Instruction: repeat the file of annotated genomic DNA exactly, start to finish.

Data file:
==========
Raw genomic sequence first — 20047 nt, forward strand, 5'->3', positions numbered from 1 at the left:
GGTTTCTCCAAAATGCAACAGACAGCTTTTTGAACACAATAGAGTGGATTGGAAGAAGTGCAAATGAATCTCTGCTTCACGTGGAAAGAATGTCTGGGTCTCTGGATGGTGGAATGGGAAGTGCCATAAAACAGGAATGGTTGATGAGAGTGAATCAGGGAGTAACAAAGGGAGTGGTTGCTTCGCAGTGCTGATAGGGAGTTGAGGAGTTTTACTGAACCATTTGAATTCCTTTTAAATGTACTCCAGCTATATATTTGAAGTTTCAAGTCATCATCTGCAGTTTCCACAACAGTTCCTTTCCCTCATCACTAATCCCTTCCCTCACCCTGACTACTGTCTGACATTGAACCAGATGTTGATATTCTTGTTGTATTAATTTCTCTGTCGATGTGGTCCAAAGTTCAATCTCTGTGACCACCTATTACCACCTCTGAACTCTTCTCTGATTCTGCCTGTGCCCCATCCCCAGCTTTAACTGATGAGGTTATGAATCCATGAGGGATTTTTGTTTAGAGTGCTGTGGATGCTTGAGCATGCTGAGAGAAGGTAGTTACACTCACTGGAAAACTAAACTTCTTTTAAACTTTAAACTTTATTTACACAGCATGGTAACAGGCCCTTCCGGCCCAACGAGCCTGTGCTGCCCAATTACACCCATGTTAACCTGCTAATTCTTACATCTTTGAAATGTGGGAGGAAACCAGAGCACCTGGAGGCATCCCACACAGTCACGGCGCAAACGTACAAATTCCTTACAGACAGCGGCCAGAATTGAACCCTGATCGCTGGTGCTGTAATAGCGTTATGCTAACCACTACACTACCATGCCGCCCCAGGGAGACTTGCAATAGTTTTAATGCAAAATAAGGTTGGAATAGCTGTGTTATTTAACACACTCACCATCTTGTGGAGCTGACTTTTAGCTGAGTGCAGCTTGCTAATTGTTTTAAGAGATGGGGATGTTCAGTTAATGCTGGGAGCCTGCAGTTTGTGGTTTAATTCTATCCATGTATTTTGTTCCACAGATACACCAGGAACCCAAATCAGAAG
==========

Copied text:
Raw genomic sequence first — 20047 nt, forward strand, 5'->3', positions numbered from 1 at the left:
GGTTTCTCCAAAATGCAACAGACAGCTTTTTGAACACAATAGAGTGGATTGGAAGAAGTGCAAATGAATCTCTGCTTCACGTGGAAAGAATGTCTGGGTCTCTGGATGGTGGAATGGGAAGTGCCATAAAACAGGAATGGTTGATGAGAGTGAATCAGGGAGTAACAAAGGGAGTGGTTGCTTCGCAGTGCTGATAGGGAGTTGAGGAGTTTTACTGAACCATTTGAATTCCTTTTAAATGTACTCCAGCTATATATTTGAAGTTTCAAGTCATCATCTGCAGTTTCCACAACAGTTCCTTTCCCTCATCACTAATCCCTTCCCTCACCCTGACTACTGTCTGACATTGAACCAGATGTTGATATTCTTGTTGTATTAATTTCTCTGTCGATGTGGTCCAAAGTTCAATCTCTGTGACCACCTATTACCACCTCTGAACTCTTCTCTGATTCTGCCTGTGCCCCATCCCCAGCTTTAACTGATGAGGTTATGAATCCATGAGGGATTTTTGTTTAGAGTGCTGTGGATGCTTGAGCATGCTGAGAGAAGGTAGTTACACTCACTGGAAAACTAAACTTCTTTTAAACTTTAAACTTTATTTACACAGCATGGTAACAGGCCCTTCCGGCCCAACGAGCCTGTGCTGCCCAATTACACCCATGTTAACCTGCTAATTCTTACATCTTTGAAATGTGGGAGGAAACCAGAGCACCTGGAGGCATCCCACACAGTCACGGCGCAAACGTACAAATTCCTTACAGACAGCGGCCAGAATTGAACCCTGATCGCTGGTGCTGTAATAGCGTTATGCTAACCACTACACTACCATGCCGCCCCAGGGAGACTTGCAATAGTTTTAATGCAAAATAAGGTTGGAATAGCTGTGTTATTTAACACACTCACCATCTTGTGGAGCTGACTTTTAGCTGAGTGCAGCTTGCTAATTGTTTTAAGAGATGGGGATGTTCAGTTAATGCTGGGAGCCTGCAGTTTGTGGTTTAATTCTATCCATGTATTTTGTTCCACAGATACACCAGGAACCCAAATCAGAAG